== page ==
Another objection commonly raised to any call for a ban is that this will encourage smuggling, or even organised crime. But that is rather like blaming theft on fat wallets. Smuggling is already rampant in the cigarette world, as a result of pricing disparities and the tolerance of contraband or even its encouragement by cigarette manufacturers. Luk Joossens and Rob Cunningham have shown how cigarette manufacturers have used smuggling to undermine monopolies or gain entry into new markets or evade taxation.17 ,18 And demand for contraband should diminish, once the addicted overcome their addiction—a situation very different from prohibition of alcohol, where drinking was a more recreational drug. And of course, even a ban on the sale of cigarettes will not eliminate all smoking—nor should that be our goal, since people should still be free to grow their own for personal use. Possession should not be criminalised; the goal should only be a ban on sales. Enforcement, therefore, should be a trivial matter, as is proper in a liberal society.
Cigarette smoking itself, though, is less an expression of freedom than the robbery of it. And so long as we allow the companies to cast themselves as defenders of liberty, the table is unfairly tilted. We have to recognise that smoking compromises freedom, and that retiring cigarettes would enlarge human liberties.
Of course it could well be that product regulation, combined with taxation, denormalisation, and ‘smoke-free’ legislation, will be enough to dramatically lower or even eliminate cigarette use—over some period of decades. Here, though, I think we fail to realise how much power governments already have to act more decisively. From 1890 to 1927 the sale of cigarettes was banned virtually overnight in 15 different US states; and in Austin v. Tennessee (1900) the US Supreme Court upheld the right of states to enact such bans.19 Those laws all eventually disappeared from industry pressure and the lure of tax revenues.20 None was deemed unconstitutional, however, and some localities retained bans into the 1930s, just as some counties still today ban the sale of alcohol. Bhutan in 2004 became the first nation recently to ban the sale of cigarettes, and we may see other countries taking this step, especially once smoking prevalence rates start dropping into single digits.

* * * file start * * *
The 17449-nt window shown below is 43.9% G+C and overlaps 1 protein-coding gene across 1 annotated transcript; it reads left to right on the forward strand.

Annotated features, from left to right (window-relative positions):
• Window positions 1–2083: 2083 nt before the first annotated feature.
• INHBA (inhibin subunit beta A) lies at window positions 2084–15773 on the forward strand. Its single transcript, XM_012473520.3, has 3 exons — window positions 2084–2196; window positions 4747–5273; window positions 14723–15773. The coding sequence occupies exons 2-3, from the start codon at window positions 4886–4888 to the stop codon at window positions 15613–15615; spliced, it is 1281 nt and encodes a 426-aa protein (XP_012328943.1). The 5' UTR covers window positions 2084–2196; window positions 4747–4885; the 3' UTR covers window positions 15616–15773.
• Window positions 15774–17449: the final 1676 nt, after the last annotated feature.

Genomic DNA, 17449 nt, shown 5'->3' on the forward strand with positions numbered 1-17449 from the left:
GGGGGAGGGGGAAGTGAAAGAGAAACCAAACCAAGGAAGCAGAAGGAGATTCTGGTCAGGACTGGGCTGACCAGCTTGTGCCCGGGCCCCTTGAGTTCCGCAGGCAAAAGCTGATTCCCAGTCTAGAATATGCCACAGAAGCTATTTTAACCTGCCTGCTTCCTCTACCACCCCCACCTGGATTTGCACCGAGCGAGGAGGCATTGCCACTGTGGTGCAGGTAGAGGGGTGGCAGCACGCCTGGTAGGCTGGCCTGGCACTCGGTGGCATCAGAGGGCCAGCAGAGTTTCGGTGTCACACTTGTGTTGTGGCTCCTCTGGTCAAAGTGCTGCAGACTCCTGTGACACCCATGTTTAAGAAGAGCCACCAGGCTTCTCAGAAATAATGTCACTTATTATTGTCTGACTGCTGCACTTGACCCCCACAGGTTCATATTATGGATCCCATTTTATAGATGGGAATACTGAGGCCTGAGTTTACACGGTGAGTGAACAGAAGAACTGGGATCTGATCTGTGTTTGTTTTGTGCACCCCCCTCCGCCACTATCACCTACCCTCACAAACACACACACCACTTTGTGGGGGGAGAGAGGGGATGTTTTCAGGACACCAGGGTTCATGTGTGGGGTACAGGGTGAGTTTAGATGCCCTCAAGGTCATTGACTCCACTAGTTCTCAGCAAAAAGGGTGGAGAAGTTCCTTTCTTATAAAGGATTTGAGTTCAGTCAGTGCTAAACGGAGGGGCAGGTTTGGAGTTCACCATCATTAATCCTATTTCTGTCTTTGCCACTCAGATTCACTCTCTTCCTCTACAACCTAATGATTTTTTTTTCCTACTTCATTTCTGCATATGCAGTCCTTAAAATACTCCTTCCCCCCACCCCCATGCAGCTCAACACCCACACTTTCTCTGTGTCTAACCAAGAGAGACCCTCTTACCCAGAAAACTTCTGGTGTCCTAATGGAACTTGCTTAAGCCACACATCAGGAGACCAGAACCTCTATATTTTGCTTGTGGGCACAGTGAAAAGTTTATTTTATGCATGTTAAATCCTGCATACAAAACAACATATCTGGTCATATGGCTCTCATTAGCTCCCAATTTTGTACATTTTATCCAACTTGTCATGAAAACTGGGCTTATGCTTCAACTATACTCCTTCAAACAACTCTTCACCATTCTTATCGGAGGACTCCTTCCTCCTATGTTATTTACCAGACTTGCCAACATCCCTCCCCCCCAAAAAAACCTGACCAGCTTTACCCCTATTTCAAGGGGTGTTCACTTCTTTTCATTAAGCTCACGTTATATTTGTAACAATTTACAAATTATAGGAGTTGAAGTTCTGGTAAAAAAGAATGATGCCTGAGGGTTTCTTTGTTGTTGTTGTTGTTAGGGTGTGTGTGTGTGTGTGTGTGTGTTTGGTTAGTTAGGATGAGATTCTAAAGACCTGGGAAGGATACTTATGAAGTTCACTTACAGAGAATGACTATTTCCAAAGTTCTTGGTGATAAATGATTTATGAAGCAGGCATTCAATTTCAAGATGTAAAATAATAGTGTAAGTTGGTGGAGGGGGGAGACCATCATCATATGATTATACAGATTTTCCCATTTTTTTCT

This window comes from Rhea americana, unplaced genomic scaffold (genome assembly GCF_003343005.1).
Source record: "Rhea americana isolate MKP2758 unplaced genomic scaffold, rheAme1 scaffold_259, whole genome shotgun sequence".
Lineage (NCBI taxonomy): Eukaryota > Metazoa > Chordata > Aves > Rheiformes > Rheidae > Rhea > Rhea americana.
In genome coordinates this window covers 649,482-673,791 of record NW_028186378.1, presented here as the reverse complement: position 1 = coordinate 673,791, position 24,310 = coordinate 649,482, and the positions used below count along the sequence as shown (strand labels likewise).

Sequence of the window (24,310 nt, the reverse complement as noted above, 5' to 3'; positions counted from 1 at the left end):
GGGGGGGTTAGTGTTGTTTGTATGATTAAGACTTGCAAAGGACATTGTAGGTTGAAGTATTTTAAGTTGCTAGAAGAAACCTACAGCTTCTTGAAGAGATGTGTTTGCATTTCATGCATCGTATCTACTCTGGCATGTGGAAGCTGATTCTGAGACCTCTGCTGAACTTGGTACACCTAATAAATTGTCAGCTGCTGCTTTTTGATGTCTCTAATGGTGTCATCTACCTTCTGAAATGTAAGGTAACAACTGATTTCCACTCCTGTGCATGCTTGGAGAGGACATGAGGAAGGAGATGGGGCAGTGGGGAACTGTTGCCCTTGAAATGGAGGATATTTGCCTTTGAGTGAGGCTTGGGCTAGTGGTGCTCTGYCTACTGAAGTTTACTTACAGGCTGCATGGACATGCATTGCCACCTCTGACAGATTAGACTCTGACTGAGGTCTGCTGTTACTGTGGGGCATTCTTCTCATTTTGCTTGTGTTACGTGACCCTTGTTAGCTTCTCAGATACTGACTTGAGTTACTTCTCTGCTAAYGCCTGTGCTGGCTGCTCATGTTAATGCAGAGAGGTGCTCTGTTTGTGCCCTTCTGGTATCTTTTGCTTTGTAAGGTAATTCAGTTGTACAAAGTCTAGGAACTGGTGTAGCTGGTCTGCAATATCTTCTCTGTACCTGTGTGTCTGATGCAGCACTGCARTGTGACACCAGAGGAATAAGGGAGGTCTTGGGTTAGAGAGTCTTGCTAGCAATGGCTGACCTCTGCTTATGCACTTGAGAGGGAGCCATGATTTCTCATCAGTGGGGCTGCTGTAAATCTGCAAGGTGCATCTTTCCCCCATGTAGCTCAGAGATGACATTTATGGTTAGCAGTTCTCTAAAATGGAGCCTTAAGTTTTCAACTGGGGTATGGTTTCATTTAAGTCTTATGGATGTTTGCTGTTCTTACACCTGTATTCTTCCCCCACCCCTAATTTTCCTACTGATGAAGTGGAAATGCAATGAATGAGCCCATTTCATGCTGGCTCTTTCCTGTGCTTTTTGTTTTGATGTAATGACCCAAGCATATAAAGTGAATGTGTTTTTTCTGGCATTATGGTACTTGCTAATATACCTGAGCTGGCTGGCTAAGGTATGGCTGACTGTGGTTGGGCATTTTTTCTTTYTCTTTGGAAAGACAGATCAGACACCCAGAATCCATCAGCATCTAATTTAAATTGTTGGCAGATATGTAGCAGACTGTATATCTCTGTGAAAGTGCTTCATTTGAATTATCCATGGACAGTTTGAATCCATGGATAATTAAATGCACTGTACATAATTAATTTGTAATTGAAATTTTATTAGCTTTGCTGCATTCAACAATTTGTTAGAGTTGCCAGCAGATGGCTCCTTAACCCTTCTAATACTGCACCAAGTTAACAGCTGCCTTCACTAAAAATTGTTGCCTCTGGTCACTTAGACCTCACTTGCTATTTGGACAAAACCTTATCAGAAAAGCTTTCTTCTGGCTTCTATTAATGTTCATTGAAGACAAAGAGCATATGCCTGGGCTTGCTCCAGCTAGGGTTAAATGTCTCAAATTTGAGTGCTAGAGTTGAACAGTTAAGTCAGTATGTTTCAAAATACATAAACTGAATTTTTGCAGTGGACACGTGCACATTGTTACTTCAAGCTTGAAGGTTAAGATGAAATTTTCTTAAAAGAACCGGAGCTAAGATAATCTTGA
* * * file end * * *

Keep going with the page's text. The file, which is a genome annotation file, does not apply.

Helping the industry fulfil its promises
One last rationale for a ban: abolition would fulfil a promise made repeatedly by the industry itself. Time and again, cigarette makers have insisted that if cigarettes were ever found to be causing harm they would stop making them:
In March 1954, George Weissman, head of marketing at Philip Morris, announced that his company would ‘stop business tomorrow’ if ‘we had any thought or knowledge that in any way we were selling a product harmful to consumers’.21
In 1972, James C Bowling, vice president for public relations at Philip Morris, asserted publicly, and in no uncertain terms, that ‘If our product is harmful…we'll stop making it’.22
Helmut Wakeham, vice president for research at Philip Morris, in 1976 stated publicly that ‘if the company as a whole believed that cigarettes were really harmful, we would not be in the business. We are a very moralistic company’.23
RJ Reynolds president Gerald H Long, in a 1986 interview asserted that if he ever ‘saw or thought there were any evidence whatsoever that conclusively proved that, in some way, tobacco was harmful to people, and I believed it in my heart and my soul, then I would get out of the business’.24
Philip Morris CEO Geoffrey Bible in 1997, when asked (under oath) what he would do with his company if cigarettes were ever found to be causing cancer, said: ‘I'd probably…shut it down instantly to get a better hold on things’.25 Bible was asked about this in Minnesota v. Philip Morris (2 March 1998) and reaffirmed that if even one person were ever found to have died from smoking he would ‘reassess’ his duties as CEO.26
The clearest expression of such an opinion, however, was by Lorillard's president, Curtis H Judge, in an April 1984 deposition,
where he was asked why he regarded Lorillard's position on smoking and health as important: